The human voice is an amazingly complex tool, capable of producing infinite variations of sounds as fast as you can think them up. When viewed in pure terms, the voice is essentially a thought-controlled synthesizer that we all carry inside our bodies, and using your voice is the quickest way to present and communicate sonic ideas, conveying the emotions behind a sound.
As sound designers and audio professionals, we are often too quick to reach for a designed sound or library sound effect when the answer could lie in a sound derived from our voices.
In this article, we share with you some tips for how to use your voice for creative sound design.
Improvise & Experiment
The first step to amazing vocal sound design is to know what your voice is capable of. This is something that only comes with practice so if you are serious about mastering vocal sound design then you need to invest some time into learning your voice inside out.
Set up a microphone channel and spend an hour or so just freestyling random sound with your voice. It doesn't matter too much what the sounds are, more just that you are exploring the parameters of your instrument and building up an intuitive sense of what sounds you can create, and the level of control you have over those sounds.
Push your voice to its limits and work out your ideal range and tone of voice. Does your voice crack when you push it too hard in a certain register? Do you have any natural upper or lower harmonics that can be brought out and enhanced? How does your voice behave when used for loud and quiet, or higher and lower in pitch?
By taking the time to learn your instrument you will be much more finely calibrated when it comes to recording your voice and can deliver the goods in less time and with more creative flair.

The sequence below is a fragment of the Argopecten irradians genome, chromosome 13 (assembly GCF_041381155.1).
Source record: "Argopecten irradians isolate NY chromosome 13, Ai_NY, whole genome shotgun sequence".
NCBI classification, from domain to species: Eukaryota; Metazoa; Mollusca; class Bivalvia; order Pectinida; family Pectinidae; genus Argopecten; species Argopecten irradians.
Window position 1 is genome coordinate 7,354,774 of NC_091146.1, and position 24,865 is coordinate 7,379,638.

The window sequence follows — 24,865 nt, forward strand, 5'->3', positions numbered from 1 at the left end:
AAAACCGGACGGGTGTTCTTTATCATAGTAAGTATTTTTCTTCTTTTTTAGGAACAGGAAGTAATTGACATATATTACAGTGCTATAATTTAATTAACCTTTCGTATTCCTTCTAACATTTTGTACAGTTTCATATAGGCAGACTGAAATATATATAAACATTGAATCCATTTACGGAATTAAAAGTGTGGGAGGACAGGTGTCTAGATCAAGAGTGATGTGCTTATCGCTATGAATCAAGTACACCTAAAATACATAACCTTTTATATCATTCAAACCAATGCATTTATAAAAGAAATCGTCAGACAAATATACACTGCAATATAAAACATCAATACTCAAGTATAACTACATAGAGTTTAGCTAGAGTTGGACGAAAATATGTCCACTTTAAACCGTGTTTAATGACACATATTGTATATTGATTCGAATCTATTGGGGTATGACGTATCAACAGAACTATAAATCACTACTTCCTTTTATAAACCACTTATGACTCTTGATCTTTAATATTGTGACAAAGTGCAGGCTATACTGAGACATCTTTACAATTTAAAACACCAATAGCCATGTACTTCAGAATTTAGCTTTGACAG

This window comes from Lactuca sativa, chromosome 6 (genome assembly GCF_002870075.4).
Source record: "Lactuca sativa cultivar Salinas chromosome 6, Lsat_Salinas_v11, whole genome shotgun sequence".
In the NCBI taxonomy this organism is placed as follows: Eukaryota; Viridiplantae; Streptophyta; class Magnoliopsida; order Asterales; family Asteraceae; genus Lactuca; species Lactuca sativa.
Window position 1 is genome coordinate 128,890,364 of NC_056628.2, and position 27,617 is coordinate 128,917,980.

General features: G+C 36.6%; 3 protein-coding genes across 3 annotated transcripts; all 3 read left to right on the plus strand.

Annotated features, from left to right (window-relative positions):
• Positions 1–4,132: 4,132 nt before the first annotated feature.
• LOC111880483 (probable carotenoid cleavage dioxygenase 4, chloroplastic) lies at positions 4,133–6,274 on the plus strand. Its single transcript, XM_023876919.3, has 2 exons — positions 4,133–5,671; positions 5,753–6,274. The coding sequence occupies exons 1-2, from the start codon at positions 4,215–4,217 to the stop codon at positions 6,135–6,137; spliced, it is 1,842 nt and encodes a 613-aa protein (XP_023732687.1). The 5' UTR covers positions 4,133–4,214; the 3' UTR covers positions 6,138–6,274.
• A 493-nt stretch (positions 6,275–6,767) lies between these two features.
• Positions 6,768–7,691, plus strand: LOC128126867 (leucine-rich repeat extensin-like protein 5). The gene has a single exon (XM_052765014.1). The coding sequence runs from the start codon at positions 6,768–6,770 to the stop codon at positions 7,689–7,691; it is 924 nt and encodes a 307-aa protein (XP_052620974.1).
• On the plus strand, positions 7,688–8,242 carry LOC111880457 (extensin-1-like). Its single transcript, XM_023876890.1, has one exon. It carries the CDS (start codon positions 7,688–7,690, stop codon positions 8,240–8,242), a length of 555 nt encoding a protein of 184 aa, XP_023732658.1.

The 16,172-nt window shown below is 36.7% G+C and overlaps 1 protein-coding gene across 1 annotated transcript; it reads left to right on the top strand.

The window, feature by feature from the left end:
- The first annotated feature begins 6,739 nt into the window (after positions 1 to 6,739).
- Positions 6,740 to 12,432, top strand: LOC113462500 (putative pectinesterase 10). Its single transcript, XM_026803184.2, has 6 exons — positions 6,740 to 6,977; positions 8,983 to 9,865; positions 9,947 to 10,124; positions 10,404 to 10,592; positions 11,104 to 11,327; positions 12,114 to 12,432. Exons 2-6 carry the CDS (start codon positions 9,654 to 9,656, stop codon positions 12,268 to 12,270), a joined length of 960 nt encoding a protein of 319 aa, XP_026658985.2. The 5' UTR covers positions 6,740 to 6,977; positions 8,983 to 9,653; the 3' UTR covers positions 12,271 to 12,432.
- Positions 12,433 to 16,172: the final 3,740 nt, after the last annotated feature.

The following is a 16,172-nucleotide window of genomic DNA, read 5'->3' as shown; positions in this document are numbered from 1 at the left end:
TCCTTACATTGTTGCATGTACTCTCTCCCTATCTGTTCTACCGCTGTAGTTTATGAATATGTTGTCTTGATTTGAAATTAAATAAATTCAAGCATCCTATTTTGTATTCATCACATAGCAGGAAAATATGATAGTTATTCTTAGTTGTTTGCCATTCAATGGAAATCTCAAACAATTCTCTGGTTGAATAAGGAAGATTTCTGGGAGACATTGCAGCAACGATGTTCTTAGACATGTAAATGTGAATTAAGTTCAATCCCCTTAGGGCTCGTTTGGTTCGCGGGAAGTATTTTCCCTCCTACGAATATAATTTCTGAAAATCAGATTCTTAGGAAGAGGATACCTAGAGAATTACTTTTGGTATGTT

Get into character
A lot of vocal sound design comes from the quality of the performance, and this means thinking like a voice actor, using your imagination and embodying the character you are trying to portray. This is especially important for creature sound design as you want to nature of the creature to come across clearly in the vocal performance.
Are they evil, good? big, small? powerful etc. A good technique is to physically act out the performance whilst you are recording, mimicking the posture of the creature and using your hands, body movements to convey the physicality of the character.
This does not only extend to creature and character-based vocal sounds. Perhaps you are creating a wind or atmospheric sound, the same principle still applies. Try and inject as much of the emotion that you want to convey in your performance and it will help to make the final product as effective as possible.
A great vocal performance can be made even better through the use of some creative effects. There are many kinds of effects, each with different purposes. You should work out exactly what kind of effect and feeling you are trying to achieve with the voice and work from there.
Are you looking to enhance an element of the voice that is already present or transform it completely? Perhaps you want to do a gender swap or turn a human voice into a different species. Knowing how much room you have to play with the voice is crucial as it keeps you on brief and lets you be more focused in your creativity.
Some classic examples of creative effects for vocal sound design include:
- Pitching the voice up or down. - Using reverbs to change the space the voice is in or extend the decay time.
- Using delays with a short delay time to create chorusing or slap-back effects.
- Using filters to cut or boost different frequency ranges.
- Using reversing to create unsettling and ghostly voices ( Perfect for psychological horror)
- Using modulation effects to warp and shift the voice into interesting variations. (Great for sci-fi and robotic voices)
As discussed in this article, the human voice is a sound design tool with vast creative potential, and every budding sound designer can benefit greatly from reaching some level of mastery at vocal sound design. Make an aim to practice this element of your skillset consistently and you will open many creative doors that will help you to grow and progress as a sound designer.
We hope you enjoyed this article!
If you enjoyed this post please check out our ultimate guide to audio post-production: https://www.344audio.com/post/the-ultimate-guide-to-audio-post-production-sound-design
344 Audio is an Audio Post Production studio in Manchester.
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